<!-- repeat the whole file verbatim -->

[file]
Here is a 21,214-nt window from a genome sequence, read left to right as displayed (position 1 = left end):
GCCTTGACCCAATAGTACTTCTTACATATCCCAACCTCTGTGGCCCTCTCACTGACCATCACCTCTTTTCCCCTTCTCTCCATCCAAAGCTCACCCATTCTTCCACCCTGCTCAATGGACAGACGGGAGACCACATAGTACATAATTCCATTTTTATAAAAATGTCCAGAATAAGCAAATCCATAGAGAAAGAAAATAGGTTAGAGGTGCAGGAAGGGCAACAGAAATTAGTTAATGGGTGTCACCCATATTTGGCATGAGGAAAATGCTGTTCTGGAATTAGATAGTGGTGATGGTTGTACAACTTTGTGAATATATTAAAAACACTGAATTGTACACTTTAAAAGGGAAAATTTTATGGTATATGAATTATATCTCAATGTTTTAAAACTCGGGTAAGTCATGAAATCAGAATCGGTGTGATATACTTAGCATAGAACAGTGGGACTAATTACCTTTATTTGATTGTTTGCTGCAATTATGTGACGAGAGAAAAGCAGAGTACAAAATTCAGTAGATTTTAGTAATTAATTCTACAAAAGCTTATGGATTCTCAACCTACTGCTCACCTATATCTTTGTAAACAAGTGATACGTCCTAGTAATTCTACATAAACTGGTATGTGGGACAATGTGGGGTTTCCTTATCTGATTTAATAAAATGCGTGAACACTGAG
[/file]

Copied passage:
Here is a 21,214-nt window from a genome sequence, read left to right as displayed (position 1 = left end):
GCCTTGACCCAATAGTACTTCTTACATATCCCAACCTCTGTGGCCCTCTCACTGACCATCACCTCTTTTCCCCTTCTCTCCATCCAAAGCTCACCCATTCTTCCACCCTGCTCAATGGACAGACGGGAGACCACATAGTACATAATTCCATTTTTATAAAAATGTCCAGAATAAGCAAATCCATAGAGAAAGAAAATAGGTTAGAGGTGCAGGAAGGGCAACAGAAATTAGTTAATGGGTGTCACCCATATTTGGCATGAGGAAAATGCTGTTCTGGAATTAGATAGTGGTGATGGTTGTACAACTTTGTGAATATATTAAAAACACTGAATTGTACACTTTAAAAGGGAAAATTTTATGGTATATGAATTATATCTCAATGTTTTAAAACTCGGGTAAGTCATGAAATCAGAATCGGTGTGATATACTTAGCATAGAACAGTGGGACTAATTACCTTTATTTGATTGTTTGCTGCAATTATGTGACGAGAGAAAAGCAGAGTACAAAATTCAGTAGATTTTAGTAATTAATTCTACAAAAGCTTATGGATTCTCAACCTACTGCTCACCTATATCTTTGTAAACAAGTGATACGTCCTAGTAATTCTACATAAACTGGTATGTGGGACAATGTGGGGTTTCCTTATCTGATTTAATAAAATGCGTGAACACTGAG